HUGH GRANT TALKS about one of his latest projects, HBO miniseries The Undoing, a recent psychological thriller based on the 2014 novel You Should Have Known by Jean Hanff Korelitz. Grant plays Jonathan Fraser, an oncologist. Nicole Kidman stars as Grace, his wife and a psychologist.
From Four Weddings and a Funeral to The Undoing, are you consciously trying to move away from romantic comedies?
I didn’t exactly choose it; it chose me because I just got too old and ugly for romantic comedies, thank god. I haven’t done one since The Rewrite . In the meantime, I’ve almost enjoyed acting. I’ve enjoyed The Man from U.N.C.L.E. and the Pirates cartoon very much. I enjoyed Cloud Atlas, Florence Foster Jenkins and Paddington 2. I feel I’ve been able to spread my wings. I would include this job, although this one doesn’t come into the character acting category exactly. It’s a new challenge and is pretty deep and dark, so it’s fun to have a go at that.
This is the first time you are working with director Susanne Bier. How has that been for you?
Susanne Bier and I have a history because about 10-12 years ago, she was going to direct a film. I can’t remember what it was called, but I watched all her films and I loved her Danish films. This was an English film. I said to her, I like the script, but it’s not quite right yet, as it wasn’t written by her. I said let’s develop it. We developed it and developed it, but in the end, I didn’t think it ever got there. So I walked away having tortured Susanne for a year. Officially she should hate me, so I was surprised when she wanted me to do this. I am very glad I did. She’s a genius, she’s a proper filmmaker. She’s taken a very clever American script and made it into something closer to European cinema. I think that marriage is always interesting. It reminds me of when Roman Polanski took Rosemary’s Baby, which on paper is a classic American genre piece, and gave it a strange Polish twist. She’s taken a piece of American, beautifully written television and turned it into Scandi-noir.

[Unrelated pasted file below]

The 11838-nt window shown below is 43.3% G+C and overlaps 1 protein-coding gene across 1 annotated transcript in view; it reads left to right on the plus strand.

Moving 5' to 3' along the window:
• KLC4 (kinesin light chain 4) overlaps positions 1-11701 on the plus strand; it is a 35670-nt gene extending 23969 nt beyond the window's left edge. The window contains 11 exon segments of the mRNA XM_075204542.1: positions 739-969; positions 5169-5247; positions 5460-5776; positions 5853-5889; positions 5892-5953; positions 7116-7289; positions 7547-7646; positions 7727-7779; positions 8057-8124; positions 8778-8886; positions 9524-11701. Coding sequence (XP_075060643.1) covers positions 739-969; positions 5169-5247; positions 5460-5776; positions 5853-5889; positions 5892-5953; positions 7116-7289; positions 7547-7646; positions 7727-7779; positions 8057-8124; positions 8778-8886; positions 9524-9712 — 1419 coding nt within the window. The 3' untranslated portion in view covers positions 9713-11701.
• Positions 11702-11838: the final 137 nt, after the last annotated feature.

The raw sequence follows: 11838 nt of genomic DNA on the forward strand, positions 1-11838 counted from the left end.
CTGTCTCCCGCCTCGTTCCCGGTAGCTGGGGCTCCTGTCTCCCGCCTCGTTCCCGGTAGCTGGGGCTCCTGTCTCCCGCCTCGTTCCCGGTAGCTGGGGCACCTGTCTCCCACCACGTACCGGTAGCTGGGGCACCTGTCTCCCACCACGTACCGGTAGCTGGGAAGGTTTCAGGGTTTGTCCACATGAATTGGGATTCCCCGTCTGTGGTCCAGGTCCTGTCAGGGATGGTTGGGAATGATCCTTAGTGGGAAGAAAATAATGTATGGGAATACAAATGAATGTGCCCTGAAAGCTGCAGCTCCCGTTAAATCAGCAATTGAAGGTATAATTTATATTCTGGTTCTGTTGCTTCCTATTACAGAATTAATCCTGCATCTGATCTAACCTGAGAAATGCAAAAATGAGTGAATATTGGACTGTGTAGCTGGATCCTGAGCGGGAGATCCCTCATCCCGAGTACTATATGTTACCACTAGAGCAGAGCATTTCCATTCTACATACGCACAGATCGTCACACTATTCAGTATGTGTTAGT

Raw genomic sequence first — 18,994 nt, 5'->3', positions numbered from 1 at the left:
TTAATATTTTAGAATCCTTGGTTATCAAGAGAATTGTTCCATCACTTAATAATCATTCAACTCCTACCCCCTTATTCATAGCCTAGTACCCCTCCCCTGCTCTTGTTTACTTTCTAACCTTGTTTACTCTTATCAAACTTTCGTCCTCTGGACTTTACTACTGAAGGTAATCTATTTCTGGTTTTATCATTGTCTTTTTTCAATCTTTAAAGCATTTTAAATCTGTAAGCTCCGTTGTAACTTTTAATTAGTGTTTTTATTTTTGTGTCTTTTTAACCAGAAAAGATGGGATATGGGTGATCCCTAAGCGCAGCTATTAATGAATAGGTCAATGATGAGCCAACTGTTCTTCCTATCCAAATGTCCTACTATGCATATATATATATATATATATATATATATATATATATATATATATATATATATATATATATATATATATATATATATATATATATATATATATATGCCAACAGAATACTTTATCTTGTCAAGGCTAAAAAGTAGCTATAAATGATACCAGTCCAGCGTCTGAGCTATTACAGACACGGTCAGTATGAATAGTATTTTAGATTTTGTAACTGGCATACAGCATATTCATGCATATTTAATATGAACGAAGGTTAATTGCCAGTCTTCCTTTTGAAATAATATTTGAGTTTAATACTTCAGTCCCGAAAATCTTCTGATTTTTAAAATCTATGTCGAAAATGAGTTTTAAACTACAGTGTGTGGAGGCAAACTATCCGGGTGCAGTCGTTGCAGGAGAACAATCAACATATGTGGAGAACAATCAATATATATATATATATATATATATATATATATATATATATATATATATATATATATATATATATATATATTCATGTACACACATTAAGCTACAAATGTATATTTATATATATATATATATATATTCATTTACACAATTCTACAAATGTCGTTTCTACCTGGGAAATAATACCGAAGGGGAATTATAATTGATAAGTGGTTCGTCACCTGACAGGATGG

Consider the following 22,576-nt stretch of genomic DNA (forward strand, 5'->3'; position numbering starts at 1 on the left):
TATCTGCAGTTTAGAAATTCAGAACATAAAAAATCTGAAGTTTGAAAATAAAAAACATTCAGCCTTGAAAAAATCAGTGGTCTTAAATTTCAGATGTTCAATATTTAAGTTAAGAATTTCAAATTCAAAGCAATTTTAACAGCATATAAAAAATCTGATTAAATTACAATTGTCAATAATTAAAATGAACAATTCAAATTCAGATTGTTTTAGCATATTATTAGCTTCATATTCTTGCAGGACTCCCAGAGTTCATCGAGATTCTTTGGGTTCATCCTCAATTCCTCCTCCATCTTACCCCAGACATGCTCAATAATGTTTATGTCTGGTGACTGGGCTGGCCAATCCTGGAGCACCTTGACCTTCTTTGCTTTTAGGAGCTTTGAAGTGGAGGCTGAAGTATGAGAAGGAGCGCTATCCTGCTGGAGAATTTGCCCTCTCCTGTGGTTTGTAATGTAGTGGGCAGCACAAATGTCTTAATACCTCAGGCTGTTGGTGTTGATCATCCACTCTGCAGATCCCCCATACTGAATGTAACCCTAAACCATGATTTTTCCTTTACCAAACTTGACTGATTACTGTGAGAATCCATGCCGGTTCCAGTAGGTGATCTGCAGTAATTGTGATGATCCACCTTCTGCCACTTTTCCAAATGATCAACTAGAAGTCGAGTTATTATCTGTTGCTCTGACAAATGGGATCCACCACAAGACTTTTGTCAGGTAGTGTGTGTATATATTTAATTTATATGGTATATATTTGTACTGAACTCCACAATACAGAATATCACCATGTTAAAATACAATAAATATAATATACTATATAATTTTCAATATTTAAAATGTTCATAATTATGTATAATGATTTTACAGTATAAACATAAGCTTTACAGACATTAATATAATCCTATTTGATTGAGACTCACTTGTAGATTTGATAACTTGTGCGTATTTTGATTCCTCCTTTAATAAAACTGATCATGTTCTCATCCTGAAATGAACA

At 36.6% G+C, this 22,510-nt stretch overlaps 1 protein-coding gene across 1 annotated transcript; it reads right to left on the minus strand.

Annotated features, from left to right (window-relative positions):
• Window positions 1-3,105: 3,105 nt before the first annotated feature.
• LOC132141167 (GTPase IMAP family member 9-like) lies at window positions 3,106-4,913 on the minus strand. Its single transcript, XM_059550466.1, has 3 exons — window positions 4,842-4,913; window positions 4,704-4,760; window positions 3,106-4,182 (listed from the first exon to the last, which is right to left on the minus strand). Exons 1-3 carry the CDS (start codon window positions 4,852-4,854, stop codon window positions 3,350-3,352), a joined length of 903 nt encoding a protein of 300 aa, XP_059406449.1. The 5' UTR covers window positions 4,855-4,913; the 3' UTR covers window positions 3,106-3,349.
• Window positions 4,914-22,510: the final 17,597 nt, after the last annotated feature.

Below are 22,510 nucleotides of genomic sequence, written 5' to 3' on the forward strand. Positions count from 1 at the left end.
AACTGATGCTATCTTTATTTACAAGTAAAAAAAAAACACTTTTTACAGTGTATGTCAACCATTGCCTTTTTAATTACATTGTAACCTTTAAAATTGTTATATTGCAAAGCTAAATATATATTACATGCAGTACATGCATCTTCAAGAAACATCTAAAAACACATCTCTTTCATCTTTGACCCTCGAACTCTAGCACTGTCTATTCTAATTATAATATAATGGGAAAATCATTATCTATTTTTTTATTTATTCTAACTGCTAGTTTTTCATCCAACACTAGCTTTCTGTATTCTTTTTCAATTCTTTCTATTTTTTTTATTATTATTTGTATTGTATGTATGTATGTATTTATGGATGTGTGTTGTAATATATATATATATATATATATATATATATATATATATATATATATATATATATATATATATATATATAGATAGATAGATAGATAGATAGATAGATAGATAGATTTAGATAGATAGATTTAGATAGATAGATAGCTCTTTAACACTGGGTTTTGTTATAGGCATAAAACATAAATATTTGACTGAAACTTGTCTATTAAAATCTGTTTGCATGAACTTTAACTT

Tell us about working on a Nicole Kidman production and with HBO.
Nicole’s team of producers are lovely people. But I give credit to HBO. I never worked for them before. They were lovely; they spoiled the actors in a way I really appreciate. I love to be spoiled. The hotel rooms and flight were perfect and beautifully taken care of. They were respectful of the filmmakers and the material, letting them get on and not interfering. You don’t have 16 irritating suits sitting around a monitor giving notes. I’m sure that’s why they have ended up with the reputation they have ended up with, the sort of Rolls Royce of television.
What’s next for Hugh Grant?
I don’t know. I’m teetering on the brink of signing up for something now. I don’t know if I’ll do it. I agonise over these things and I like to torture the producers. Eventually I’ll get bored of my dithering and just take a leap.
What is it like to be married and to be a parent?
I think I’m all right. I am married to a brilliant tennis player, who makes me play three times a week. So I’ve got a good strong heartbeat, but I drink like a fish. On the counter side, anyone with children would probably say the same; with young children, it’s simultaneously the worst time in your life and the best. On a day-to-day basis, as you tread on another broken toy with a hangover, it’s just awful. But when you look back at your photographs in your iPhone of the last few years, you realise, oh I have been extremely happy. It’s very odd, that’s what I would say.